In a previous part of my career, I worked as an industrial economist for one of the clearing banks. At one time, I was an expert on the food and drink industries and later, I was responsible for the motors and transport industries – across the world. In those days, I supported the corporate bankers who were, themselves, experts on the banking needs of particular industries. They had close relationships with the ‘primes’ and other companies across each sector. In turn, this was supported by the regional branch network where the managers knew local companies well. This was a successful and profitable model based on ‘relationship banking’.
After ‘Big Bang’ in 1987 and the gradual merger of investment and corporate banking, the world of UK banking changed. Initially, the ‘deal-based’ banking of the investment bank was often unprofitable. Tying it in with the very profitable corporate bank made investment banking viable. The irony was that the deal culture of (American) investment bankers steadily took over from the relationship culture of (UK) banking and, thereby, destroyed an important conduit of credit and growth for UK businesses.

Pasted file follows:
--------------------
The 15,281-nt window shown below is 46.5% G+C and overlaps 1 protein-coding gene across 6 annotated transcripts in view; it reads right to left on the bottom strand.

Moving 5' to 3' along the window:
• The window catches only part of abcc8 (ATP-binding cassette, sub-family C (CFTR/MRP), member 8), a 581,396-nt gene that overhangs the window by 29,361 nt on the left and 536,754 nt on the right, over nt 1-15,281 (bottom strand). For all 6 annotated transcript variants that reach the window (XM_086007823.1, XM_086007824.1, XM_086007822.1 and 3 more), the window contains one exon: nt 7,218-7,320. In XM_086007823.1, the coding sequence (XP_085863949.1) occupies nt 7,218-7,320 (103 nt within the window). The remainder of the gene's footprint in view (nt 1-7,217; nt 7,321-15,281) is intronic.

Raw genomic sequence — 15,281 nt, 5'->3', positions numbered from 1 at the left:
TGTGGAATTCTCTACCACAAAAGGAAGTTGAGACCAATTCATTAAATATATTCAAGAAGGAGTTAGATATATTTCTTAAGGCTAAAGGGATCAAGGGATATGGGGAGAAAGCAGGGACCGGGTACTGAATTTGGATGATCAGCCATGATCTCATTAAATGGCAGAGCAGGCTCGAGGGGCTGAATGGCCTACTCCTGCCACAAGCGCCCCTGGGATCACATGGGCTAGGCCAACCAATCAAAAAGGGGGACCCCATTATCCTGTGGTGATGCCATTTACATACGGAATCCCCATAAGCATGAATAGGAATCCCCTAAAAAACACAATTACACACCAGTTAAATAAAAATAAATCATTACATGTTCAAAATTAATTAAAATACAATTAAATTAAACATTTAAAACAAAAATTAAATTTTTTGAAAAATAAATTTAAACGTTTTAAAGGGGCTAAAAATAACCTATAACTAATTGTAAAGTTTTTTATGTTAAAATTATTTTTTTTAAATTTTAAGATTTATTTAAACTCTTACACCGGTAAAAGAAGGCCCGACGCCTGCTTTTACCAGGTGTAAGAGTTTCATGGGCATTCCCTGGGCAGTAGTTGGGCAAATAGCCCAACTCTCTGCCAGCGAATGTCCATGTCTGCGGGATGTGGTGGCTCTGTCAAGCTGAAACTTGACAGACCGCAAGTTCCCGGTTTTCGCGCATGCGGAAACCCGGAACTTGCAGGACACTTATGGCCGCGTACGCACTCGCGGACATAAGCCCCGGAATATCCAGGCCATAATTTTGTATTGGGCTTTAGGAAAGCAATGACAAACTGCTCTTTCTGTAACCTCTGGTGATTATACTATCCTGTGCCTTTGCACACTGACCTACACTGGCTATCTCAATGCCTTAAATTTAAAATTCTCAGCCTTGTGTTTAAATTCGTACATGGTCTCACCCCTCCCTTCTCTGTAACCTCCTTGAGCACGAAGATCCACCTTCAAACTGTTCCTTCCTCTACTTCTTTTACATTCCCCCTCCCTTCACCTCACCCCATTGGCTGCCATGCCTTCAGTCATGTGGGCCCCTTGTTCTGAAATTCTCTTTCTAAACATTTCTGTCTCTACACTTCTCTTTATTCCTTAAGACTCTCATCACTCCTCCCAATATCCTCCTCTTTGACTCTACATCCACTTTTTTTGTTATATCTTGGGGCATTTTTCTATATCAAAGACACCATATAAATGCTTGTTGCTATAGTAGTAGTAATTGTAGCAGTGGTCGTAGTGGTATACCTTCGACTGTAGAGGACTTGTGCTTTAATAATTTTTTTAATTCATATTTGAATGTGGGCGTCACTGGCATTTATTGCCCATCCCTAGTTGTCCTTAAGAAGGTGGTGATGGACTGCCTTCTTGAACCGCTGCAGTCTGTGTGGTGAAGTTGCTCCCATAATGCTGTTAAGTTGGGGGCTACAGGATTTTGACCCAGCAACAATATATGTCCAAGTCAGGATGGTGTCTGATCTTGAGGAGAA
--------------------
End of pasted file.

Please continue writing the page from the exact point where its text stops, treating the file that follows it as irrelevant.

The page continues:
The ‘credit crunch’ has shown us the result of this folly. Contrast it with the federal, integrated ‘mittelstand’ approach to banking still prevalent in Germany. With the state effectively owning RBS and Lloyds, the opportunity to restore a corporate banking structure based on local relationships is clear. Come on Osborne, Cable and Balls, get together to create regional corporate banks that establish a relationship between local wealth/investors and local exporting/growing businesses and locally expert bankers motivated by earning returns on successful real local investment.
A SW bank for a SW economy would start to get us out of this mess.